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Proc Natl Acad Sci U S A. Sep 2, 2003; 100(18): 10399–10404.
Published online Aug 18, 2003. doi:  10.1073/pnas.1630810100
PMCID: PMC193573
Medical Sciences

Kaposi's sarcoma-associated herpesvirus-infected primary effusion lymphoma has a plasma cell gene expression profile

Abstract

Kaposi's sarcoma-associated herpesvirus is associated with three human tumors: Kaposi's sarcoma, and the B cell lymphomas, plasmablastic lymphoma associated with multicentric Castleman's disease, and primary effusion lymphoma (PEL). Epstein-Barr virus, the closest human relative of Kaposi's sarcoma-associated herpesvirus, mimics host B cell signaling pathways to direct B cell development toward a memory B cell phenotype. Epstein-Barr virus-associated B cell tumors are presumed to arise as a consequence of this virus-mediated B cell activation. The stage of B cell development represented by PEL, how this stage relates to tumor pathology, and how this information may be used to treat the disease are largely unknown. In this study we used gene expression profiling to order a range of B cell tumors by stage of development. PEL gene expression closely resembles that of malignant plasma cells, including the low expression of mature B cell genes. The unfolded protein response is partially activated in PEL, but is fully activated in plasma cell tumors, linking endoplasmic reticulum stress to plasma cell development through XBP-1. PEL cells can be defined by the overexpression of genes involved in inflammation, cell adhesion, and invasion, which may be responsible for their presentation in body cavities. Similar to malignant plasma cells, all PEL samples tested express the vitamin D receptor and are sensitive to the vitamin D analogue drug EB 1089 (Seocalcitol).

Kaposi's sarcoma-associated herpesvirus (KSHV or HHV-8) was discovered in AIDS-associated Kaposi's sarcoma (1) and has since fulfilled criteria for causing all forms of this disease (2). KSHV is also present in all cases of two B cell lymphomas, primary effusion lymphoma (PEL) (3), and plasmablastic lymphoma associated with multicentric Castleman's disease (MCD) (4, 5). PEL usually presents as a lymphomatous effusion in the pleural, peritoneal or pericardial cavity without a contiguous tumor mass (6). It occurs predominantly in HIV-infected individuals and can be the primary presentation of KSHV infection.

Epstein-Barr virus (EBV), the other human γ-herpesvirus, is thought to control the development of its B cell host by mimicking cellular signaling pathways and guiding it toward a memory B cell in which latent virus can persist (7, 8). The EBV-associated lymphomas Burkitt's lymphoma (BL) and classical Hodgkin's lymphoma (HL) can arise when virus-induced B cell activation is not controlled. Although the majority of PEL cases are coinfected with EBV, evidence suggests that KSHV is directly responsible for transformation (6, 9). KSHV encodes a number of known oncogenes and constitutively active homologues of host genes involved in proliferation, signaling, and inhibition of apoptosis (9).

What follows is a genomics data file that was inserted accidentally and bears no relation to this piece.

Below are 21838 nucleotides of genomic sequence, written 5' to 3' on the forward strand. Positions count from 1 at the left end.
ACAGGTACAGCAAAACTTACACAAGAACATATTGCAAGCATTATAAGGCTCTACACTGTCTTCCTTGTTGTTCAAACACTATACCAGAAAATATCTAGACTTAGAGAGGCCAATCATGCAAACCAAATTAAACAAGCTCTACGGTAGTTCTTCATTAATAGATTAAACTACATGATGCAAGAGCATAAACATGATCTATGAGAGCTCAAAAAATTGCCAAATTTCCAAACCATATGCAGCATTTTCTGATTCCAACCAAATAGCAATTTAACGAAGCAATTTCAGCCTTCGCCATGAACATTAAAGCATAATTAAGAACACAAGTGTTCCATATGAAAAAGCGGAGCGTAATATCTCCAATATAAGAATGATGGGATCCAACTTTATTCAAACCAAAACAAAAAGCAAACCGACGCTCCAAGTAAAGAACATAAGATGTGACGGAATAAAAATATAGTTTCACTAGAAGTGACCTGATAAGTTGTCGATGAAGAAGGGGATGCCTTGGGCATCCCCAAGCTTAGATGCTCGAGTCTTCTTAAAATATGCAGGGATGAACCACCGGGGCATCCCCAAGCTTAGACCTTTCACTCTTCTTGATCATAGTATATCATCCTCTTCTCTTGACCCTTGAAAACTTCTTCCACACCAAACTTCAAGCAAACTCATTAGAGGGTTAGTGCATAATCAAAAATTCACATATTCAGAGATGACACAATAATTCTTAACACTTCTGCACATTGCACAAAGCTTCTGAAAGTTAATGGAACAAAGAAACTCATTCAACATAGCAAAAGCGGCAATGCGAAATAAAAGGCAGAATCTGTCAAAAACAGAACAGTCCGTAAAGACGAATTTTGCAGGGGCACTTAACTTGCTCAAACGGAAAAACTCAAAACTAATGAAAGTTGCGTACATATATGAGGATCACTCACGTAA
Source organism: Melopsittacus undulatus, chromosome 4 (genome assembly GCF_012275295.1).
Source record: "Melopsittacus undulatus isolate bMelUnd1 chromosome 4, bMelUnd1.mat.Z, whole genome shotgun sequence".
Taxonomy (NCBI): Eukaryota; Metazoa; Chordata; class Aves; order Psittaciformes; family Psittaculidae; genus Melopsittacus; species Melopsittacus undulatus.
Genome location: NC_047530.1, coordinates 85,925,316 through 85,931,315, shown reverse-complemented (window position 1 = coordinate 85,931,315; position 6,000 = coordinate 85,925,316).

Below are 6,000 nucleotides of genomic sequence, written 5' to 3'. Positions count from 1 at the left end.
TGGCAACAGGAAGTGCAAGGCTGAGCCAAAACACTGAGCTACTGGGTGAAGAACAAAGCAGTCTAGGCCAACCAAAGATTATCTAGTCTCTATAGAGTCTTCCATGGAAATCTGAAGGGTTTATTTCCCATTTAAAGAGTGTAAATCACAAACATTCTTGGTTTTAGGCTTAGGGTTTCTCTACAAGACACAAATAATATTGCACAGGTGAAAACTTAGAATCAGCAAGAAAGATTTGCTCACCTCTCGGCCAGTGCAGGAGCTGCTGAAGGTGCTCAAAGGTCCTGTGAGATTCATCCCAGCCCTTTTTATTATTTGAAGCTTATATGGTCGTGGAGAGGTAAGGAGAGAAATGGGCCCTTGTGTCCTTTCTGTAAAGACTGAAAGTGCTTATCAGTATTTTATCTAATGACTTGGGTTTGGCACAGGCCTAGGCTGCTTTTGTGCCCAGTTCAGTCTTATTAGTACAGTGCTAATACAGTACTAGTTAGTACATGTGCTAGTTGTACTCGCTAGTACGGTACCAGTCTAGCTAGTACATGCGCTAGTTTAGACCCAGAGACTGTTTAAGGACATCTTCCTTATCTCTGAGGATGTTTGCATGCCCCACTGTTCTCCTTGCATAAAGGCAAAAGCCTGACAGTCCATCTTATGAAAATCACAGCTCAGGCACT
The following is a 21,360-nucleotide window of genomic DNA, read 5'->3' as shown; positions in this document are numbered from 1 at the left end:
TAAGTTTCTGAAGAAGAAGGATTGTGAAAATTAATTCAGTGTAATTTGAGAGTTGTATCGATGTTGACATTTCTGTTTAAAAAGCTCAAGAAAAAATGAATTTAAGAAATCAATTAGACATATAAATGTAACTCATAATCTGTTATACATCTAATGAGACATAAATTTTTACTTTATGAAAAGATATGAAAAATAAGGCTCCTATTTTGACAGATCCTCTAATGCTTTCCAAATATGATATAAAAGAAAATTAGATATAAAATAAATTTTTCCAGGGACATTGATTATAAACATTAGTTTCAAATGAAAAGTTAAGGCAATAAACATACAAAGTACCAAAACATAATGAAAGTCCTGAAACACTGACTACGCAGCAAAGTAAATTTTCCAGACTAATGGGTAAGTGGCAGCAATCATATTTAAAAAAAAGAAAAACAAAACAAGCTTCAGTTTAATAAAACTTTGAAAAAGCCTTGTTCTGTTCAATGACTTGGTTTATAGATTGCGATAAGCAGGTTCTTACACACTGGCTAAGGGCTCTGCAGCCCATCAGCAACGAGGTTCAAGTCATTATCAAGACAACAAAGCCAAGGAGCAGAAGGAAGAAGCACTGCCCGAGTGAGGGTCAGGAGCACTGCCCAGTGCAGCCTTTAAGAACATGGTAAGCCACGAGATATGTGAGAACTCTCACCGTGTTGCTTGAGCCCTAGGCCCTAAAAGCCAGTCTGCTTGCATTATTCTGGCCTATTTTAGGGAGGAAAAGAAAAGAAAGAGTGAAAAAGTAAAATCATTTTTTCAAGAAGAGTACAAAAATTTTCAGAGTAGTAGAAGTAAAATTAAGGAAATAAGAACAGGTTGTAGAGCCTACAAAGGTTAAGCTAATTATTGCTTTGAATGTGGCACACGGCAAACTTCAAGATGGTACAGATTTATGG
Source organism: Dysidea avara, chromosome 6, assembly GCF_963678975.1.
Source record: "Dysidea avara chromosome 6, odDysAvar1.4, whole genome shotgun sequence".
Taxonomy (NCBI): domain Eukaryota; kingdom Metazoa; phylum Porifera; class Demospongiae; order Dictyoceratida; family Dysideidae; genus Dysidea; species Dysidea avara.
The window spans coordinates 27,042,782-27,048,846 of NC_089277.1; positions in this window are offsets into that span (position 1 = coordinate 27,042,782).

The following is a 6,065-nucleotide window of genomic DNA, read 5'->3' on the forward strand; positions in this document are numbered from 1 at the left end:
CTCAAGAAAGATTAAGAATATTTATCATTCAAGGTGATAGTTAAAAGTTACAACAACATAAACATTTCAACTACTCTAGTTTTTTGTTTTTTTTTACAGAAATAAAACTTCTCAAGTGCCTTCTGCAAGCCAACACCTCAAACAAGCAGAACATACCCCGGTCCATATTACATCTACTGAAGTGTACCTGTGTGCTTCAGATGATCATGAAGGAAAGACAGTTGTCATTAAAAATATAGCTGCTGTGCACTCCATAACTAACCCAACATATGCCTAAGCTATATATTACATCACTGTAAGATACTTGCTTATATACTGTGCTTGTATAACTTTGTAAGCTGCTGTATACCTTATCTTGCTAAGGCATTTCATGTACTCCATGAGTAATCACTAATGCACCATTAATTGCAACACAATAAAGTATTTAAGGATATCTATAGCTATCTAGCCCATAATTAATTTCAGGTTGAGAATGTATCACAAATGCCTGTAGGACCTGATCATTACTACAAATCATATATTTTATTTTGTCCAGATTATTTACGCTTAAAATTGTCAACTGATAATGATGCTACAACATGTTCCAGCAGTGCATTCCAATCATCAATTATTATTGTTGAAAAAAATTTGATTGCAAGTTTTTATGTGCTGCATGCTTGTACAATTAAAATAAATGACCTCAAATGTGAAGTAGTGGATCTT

Tumors retain many of the characteristics of the cell type from which they arise. This property is especially true of B cell lymphomas, where distinctive morphology, immunophenotypes, and Ig gene sequences allow them to be classified by their cell of origin (10, 11). The advent of DNA microarray technology has shown that the global gene expression pattern (transcriptome) of tumors also mirrors that of the founding cell type (12). This finding is consistent with the model that malignant B cells are frozen at discrete developmental stages (13).

In the majority of instances, PEL resembles a transformed postgerminal center (GC) B cell (6). PEL cells express CD138 (syndecan-1) (14), and MUM1/IRF4 (multiple myeloma 1/IFN regulatory factor 4) (15), which is associated with late stages of B cell differentiation. The cells posses morphological features that bridge those of large-cell immunoblastic and anaplastic large-cell lymphoma (6). Most cases have mutated Ig genes whose sequences show evidence for selection by antigen (16, 17). However, some cases have unmutated Ig sequences, indicating a pre-GC origin and suggesting that PEL might represent transformation of B cells at different stages of ontogeny (16). Whereas most cases of PEL have functional Ig gene rearrangements and express Ig mRNA (16, 17), most do not express Ig protein (6).

In this study, we sought to define the stage of B cell development from which PEL is derived in order to understand the molecular basis of the PEL cell phenotype and tumor pathology. To achieve this end, we used DNA microarrays to compare the gene expression of PEL to B cell lines encompassing a range of different B cell malignancies.

Materials and Methods

Cells and RNA. All cell lines and primary samples were grown in RPMI medium 1640 (Invitrogen) with 10% FCS (Helena Biosciences, Sunderland, U.K.) and 100 units/ml penicillin/streptomycin (Invitrogen) in 5% CO2 at 37°C, except for DS-1 (supplemented with 10 units/ml IL-6; Sigma) and BEL (RPMI medium 1640 with Glutamax, 20% FCS, 1× nonessential amino acids, 1 mM sodium pyruvate, 50 μM 2-mercaptoethanol; Invitrogen). All cells were grown to a density of 1 × 106 cells per ml, split 1:4, and harvested at 1 × 106 cells per ml, except for BEL, which was split 1:2. Total RNA was purified with TRIzol (Invitrogen), DNase treated (Promega), repurified by phenol extraction and ethanol precipitation, and mRNA was purified using Oligotex (Qiagen, Valencia, CA). RNA quality was assessed by agarose gel electrophoresis and quantified by using UV spectrophotometry.